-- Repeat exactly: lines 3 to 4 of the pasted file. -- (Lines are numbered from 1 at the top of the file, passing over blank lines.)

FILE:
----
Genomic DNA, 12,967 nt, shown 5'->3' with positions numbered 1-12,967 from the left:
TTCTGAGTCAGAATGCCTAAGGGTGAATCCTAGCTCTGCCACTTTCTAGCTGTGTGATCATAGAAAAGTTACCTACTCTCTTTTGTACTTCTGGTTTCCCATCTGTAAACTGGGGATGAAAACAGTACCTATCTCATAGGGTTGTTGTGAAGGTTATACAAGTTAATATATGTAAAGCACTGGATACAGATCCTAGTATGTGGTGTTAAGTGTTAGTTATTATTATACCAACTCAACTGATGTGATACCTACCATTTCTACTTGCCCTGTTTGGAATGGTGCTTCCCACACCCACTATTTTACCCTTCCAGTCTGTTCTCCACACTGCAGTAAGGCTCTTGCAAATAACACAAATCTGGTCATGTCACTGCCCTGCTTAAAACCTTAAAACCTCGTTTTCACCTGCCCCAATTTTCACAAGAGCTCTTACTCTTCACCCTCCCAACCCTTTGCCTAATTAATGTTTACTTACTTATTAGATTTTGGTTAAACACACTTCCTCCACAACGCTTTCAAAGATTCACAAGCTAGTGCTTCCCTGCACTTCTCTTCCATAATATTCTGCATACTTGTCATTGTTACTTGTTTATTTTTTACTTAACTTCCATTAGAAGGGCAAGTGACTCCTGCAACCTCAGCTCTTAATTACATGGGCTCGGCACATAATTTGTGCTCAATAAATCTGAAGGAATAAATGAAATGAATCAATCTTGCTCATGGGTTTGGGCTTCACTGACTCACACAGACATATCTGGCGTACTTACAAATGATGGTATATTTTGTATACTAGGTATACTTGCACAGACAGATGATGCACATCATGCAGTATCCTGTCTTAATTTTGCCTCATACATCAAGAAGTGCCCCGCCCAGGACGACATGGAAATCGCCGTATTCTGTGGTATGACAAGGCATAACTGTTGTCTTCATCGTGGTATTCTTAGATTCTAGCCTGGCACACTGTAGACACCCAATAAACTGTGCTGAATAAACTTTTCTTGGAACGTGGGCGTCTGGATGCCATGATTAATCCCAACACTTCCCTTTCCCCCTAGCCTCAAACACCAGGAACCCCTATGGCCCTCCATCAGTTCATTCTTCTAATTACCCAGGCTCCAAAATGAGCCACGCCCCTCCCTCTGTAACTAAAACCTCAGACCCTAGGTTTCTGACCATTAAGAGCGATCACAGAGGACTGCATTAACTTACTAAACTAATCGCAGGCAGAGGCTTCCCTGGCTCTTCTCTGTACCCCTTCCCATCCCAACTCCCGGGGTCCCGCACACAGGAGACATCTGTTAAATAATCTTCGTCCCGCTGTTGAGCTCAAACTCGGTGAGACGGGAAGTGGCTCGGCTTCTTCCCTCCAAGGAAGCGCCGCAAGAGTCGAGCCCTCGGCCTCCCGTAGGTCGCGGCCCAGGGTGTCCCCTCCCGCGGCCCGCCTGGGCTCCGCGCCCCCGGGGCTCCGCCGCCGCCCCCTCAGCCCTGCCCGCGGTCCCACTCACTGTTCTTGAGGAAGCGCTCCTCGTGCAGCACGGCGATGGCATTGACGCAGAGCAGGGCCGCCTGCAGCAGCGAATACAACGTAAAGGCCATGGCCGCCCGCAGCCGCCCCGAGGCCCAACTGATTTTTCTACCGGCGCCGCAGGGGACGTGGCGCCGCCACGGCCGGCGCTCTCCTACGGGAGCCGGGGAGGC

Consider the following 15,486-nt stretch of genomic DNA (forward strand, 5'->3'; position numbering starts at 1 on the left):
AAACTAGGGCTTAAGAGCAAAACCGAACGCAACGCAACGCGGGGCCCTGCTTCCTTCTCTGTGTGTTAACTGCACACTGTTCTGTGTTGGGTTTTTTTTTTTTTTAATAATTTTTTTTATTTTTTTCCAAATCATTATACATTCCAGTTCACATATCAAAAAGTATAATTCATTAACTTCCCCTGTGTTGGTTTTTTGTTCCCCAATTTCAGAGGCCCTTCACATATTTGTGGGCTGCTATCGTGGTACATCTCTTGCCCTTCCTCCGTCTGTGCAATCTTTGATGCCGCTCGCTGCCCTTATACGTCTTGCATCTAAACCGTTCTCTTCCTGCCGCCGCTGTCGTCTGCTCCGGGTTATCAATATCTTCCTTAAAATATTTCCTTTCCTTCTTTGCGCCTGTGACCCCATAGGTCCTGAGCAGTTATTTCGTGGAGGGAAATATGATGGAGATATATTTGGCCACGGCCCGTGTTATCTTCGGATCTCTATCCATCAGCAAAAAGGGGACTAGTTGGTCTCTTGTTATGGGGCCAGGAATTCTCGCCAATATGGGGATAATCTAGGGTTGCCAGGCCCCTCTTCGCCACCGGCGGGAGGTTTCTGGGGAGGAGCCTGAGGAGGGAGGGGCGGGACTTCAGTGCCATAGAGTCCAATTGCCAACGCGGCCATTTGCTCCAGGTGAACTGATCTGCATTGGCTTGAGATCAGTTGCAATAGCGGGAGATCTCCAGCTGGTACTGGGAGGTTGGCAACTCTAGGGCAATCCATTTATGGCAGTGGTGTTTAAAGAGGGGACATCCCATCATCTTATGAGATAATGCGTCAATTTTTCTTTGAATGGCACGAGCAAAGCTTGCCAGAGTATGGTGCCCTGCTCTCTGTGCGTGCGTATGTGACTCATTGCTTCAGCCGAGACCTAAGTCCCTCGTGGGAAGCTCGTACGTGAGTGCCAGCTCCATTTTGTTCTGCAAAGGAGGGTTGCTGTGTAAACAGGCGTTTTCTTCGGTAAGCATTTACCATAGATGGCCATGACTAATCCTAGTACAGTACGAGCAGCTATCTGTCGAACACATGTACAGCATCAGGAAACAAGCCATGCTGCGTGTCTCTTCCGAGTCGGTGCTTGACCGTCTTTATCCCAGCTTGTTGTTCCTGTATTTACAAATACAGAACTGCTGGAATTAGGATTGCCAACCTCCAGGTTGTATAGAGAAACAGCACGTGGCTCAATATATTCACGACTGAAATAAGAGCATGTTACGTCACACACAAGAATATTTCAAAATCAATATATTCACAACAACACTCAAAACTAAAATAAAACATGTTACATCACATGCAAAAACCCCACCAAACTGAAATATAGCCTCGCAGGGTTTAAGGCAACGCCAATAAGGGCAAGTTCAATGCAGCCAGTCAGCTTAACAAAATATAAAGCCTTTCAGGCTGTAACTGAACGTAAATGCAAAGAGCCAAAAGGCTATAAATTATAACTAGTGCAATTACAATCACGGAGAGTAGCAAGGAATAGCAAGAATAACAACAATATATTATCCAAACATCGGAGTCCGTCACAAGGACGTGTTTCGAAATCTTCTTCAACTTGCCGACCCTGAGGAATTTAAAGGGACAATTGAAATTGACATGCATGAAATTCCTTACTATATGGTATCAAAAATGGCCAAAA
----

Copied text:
Consider the following 15,486-nt stretch of genomic DNA (forward strand, 5'->3'; position numbering starts at 1 on the left):
AAACTAGGGCTTAAGAGCAAAACCGAACGCAACGCAACGCGGGGCCCTGCTTCCTTCTCTGTGTGTTAACTGCACACTGTTCTGTGTTGGGTTTTTTTTTTTTTTAATAATTTTTTTTATTTTTTTCCAAATCATTATACATTCCAGTTCACATATCAAAAAGTATAATTCATTAACTTCCCCTGTGTTGGTTTTTTGTTCCCCAATTTCAGAGGCCCTTCACATATTTGTGGGCTGCTATCGTGGTACATCTCTTGCCCTTCCTCCGTCTGTGCAATCTTTGATGCCGCTCGCTGCCCTTATACGTCTTGCATCTAAACCGTTCTCTTCCTGCCGCCGCTGTCGTCTGCTCCGGGTTATCAATATCTTCCTTAAAATATTTCCTTTCCTTCTTTGCGCCTGTGACCCCATAGGTCCTGAGCAGTTATTTCGTGGAGGGAAATATGATGGAGATATATTTGGCCACGGCCCGTGTTATCTTCGGATCTCTATCCATCAGCAAAAAGGGGACTAGTTGGTCTCTTGTTATGGGGCCAGGAATTCTCGCCAATATGGGGATAATCTAGGGTTGCCAGGCCCCTCTTCGCCACCGGCGGGAGGTTTCTGGGGAGGAGCCTGAGGAGGGAGGGGCGGGACTTCAGTGCCATAGAGTCCAATTGCCAACGCGGCCATTTGCTCCAGGTGAACTGATCTGCATTGGCTTGAGATCAGTTGCAATAGCGGGAGATCTCCAGCTGGTACTGGGAGGTTGGCAACTCTAGGGCAATCCATTTATGGCAGTGGTGTTTAAAGAGGGGACATCCCATCATCTTATGAGATAATGCGTCAATTTTTCTTTGAATGGCACGAGCAAAGCTTGCCAGAGTATGGTGCCCTGCTCTCTGTGCGTGCGTATGTGACTCATTGCTTCAGCCGAGACCTAAGTCCCTCGTGGGAAGCTCGTACGTGAGTGCCAGCTCCATTTTGTTCTGCAAAGGAGGGTTGCTGTGTAAACAGGCGTTTTCTTCGGTAAGCATTTACCATAGATGGCCATGACTAATCCTAGTACAGTACGAGCAGCTATCTGTCGAACACATGTACAGCATCAGGAAACAAGCCATGCTGCGTGTCTCTTCCGAGTCGGTGCTTGACCGTCTTTATCCCAGCTTGTTGTTCCTGTATTTACAAATACAGAACTGCTGGAATTAGGATTGCCAACCTCCAGGTTGTATAGAGAAACAGCACGTGGCTCAATATATTCACGACTGAAATAAGAGCATGTTACGTCACACACAAGAATATTTCAAAATCAATATATTCACAACAACACTCAAAACTAAAATAAAACATGTTACATCACATGCAAAAACCCCACCAAACTGAAATATAGCCTCGCAGGGTTTAAGGCAACGCCAATAAGGGCAAGTTCAATGCAGCCAGTCAGCTTAACAAAATATAAAGCCTTTCAGGCTGTAACTGAACGTAAATGCAAAGAGCCAAAAGGCTATAAATTATAACTAGTGCAATTACAATCACGGAGAGTAGCAAGGAATAGCAAGAATAACAACAATATATTATCCAAACATCGGAGTCCGTCACAAGGACGTGTTTCGAAATCTTCTTCAACTTGCCGACCCTGAGGAATTTAAAGGGACAATTGAAATTGACATGCATGAAATTCCTTACTATATGGTATCAAAAATGGCCAAAA